Go, Tina!

    In the ‘couve, my stint with UPS has involved an apparently different kinda route, serving a cluster of large apartment complexes (Now with built-in StairMaster action!) and only a negligible number of house-on-street stops. Truck drops off at a rented garage and I fill up that garden cart and spiral out to each complex, one or two street addresses per trip, the kinda thing which drives the big van drivers nuts.

    Vancouver quickly came up with a tarp for the trailer box, plus there are standard issue plastic bags to cover packages. My biggest 4-5 hour day has been just over 60 packages (that was all they dropped for me – still more than local trainer expected), so Tina is really burnin’ up the bike there.

    The bike (Paul, I locked the shocks out first thing) and trailer (not a commercial-grade bicycle cargo trailer) were purchased with the view that this is an experiment for these participating warehouses (the local UPS base that stuff emanates from). Neither is ideal for bicycle delivery, but UPS deserves respect for a good effort, considering there is no company-wide guidance and no extant bike-mindset (at least, not in Clark County – but that’s the norm here, despite Pollard & Boulanger… don’t get me started).

    Regarding visibility, my group was provided chartreuse vests with Reflexite tape as a must-wear “uniform” element (although I have gotten away with my own bike-specific chartreuse rain jackets & vest). I received only that pull-over that Lisa is wearing, but it’s been left hanging as I’ve been wearing more see-me garments. The UPS supervisors have been pro-safety in every aspect, and they have also been very open to feedback from a vehicular cyclist in a space they have no prior experience in. Response from people to their UPS delivery arriving by bike has been consistently positive.

    Scuttlebutt is that the drivers [of the big brown vans, called “Package Cars”] love the bike thing, ’cause the start/stop, run up & down stairs action bites into their route times and the holiday season is the biggest crush all year. I’m hearing that locally there may not be enough work year-round to support the bike-helper positions as a normal part of operations, however, I wonder if that would be true in a serious metro environment like parts of inner Portland.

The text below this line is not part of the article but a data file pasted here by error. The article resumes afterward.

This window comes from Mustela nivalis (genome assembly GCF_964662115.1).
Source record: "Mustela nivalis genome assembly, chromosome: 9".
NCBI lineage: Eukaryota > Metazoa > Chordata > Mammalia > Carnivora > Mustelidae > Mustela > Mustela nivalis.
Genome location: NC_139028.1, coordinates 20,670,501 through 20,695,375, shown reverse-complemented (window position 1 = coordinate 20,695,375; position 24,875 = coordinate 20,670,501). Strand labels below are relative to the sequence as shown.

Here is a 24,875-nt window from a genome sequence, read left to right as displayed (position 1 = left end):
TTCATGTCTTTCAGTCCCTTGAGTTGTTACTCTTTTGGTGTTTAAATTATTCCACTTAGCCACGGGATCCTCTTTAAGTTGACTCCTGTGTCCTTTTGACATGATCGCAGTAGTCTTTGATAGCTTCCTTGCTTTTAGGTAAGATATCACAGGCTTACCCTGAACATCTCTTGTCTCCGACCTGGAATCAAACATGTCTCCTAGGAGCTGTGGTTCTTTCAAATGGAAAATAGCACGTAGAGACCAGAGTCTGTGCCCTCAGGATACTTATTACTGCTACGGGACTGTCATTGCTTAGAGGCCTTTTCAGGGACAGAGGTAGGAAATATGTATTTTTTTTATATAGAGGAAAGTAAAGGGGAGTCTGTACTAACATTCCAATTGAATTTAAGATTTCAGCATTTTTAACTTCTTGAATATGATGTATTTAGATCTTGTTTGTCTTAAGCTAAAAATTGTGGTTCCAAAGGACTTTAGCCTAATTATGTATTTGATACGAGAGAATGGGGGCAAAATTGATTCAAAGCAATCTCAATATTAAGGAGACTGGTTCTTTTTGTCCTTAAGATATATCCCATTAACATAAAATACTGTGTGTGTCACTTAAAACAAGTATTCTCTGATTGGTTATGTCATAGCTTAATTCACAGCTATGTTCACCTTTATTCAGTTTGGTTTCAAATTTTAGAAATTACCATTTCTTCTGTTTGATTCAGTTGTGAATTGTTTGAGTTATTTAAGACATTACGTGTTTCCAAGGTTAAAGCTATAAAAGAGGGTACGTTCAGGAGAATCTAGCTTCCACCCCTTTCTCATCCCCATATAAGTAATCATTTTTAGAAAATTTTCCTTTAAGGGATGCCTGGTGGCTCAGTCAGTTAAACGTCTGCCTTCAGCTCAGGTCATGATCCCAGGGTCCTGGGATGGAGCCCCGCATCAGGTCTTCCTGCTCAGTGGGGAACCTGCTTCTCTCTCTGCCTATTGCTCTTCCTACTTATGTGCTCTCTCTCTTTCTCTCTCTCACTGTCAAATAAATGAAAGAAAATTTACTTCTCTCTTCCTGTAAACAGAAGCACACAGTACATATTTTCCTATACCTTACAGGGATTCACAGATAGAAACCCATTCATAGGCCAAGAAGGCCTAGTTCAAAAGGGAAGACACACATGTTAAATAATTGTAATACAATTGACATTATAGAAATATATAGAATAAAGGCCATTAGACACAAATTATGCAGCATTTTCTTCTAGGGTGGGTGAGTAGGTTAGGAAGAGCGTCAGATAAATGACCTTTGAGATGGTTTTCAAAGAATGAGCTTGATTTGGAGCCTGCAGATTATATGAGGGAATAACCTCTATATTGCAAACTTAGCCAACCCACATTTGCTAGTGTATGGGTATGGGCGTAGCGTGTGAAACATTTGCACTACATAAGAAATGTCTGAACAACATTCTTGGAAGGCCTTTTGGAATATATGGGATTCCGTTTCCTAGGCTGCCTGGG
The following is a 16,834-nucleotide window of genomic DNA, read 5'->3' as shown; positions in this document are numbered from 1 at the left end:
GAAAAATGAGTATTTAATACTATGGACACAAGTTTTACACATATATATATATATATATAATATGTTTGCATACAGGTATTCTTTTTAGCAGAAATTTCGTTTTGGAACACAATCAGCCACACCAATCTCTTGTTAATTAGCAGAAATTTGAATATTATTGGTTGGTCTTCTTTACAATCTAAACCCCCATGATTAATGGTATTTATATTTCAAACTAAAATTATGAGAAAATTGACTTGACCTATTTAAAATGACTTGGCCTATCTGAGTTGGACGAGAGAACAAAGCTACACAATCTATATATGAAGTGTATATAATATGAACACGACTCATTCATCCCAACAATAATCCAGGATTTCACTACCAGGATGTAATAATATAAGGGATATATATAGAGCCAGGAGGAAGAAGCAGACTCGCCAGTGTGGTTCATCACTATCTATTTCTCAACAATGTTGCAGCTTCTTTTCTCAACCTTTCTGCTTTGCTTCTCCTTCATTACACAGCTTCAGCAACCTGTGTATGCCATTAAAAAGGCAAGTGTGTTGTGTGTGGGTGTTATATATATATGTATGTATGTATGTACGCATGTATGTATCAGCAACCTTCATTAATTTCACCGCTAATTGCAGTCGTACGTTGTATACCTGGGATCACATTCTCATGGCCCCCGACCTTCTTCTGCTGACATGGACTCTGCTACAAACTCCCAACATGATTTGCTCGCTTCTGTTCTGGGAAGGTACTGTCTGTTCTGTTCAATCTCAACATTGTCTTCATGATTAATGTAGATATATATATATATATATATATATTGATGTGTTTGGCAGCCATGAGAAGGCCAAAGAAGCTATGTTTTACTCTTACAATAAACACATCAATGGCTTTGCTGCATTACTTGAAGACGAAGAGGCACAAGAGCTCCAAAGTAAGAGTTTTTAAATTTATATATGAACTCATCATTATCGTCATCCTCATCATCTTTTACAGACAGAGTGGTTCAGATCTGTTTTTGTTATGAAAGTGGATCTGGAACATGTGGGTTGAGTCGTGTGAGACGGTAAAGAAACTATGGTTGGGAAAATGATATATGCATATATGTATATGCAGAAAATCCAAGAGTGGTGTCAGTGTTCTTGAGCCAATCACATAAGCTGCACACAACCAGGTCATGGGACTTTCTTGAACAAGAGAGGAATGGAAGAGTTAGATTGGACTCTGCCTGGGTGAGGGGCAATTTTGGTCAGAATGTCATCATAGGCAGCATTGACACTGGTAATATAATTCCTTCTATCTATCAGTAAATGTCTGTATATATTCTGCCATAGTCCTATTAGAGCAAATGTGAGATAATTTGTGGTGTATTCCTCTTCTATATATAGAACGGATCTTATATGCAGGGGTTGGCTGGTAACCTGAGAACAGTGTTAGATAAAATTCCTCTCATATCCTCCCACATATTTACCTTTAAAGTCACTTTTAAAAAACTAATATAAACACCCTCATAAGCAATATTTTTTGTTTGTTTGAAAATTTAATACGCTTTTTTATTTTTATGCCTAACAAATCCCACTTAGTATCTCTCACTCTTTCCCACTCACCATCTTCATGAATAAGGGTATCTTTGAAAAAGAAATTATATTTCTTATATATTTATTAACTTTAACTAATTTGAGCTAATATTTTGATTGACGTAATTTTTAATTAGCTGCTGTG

By the end of last week, with all the snow on the ground, I was having a blast; I like riding in snow. Now, in the midst of the Snowpocalypse, when it might be even better (even less traffic than last week, plus deeper cover means I can use those bike chains I brought out at the first hint of snow), my dispatcher told me, “No helpers today” (Monday), and tomorrow doesn’t seem to be offering much change… Probably, the idea that bikes can operate in this current environment is just a little too far out for them.

    Yeah, European UPS uses bakfiets-ish cargo bikes and that would help here, too, besides something like a StokeMonkey. Other American cities are doin’ this successfully. If they can do it in Concord, NH, where it snows in earnest, we should definitely be able to pull it off here!

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    Jessica Roberts December 23, 2008 at 12:19 pm

    I love it! And I wonder if UPS knows that they’ve got a thoroughbred doing clydesdale work…I’d be surprised if other delivery staff could keep up with Tina.

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    Jeremy Schultz December 23, 2008 at 1:31 pm

    Fabulous video–great work Mr. Lopez, and thanks Jonathan for sharing. A friend of mine and fellow cyclist out here in Hillsboro received a package by UPS bike. He was super excited and said the delivery person was a bit shy and surprised by his enthusiasm. Way cool. I hope other companies steal this idea, too.

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  • […] between twenty-five and fifty packages. However, at least one rider in the Salem, Oregon area, Tina Brubaker, got nearly sixty packages delivered on her first day and can do nearly a hundred on a good day. A […]

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  • […] Descobri isto no BikePortland.org […]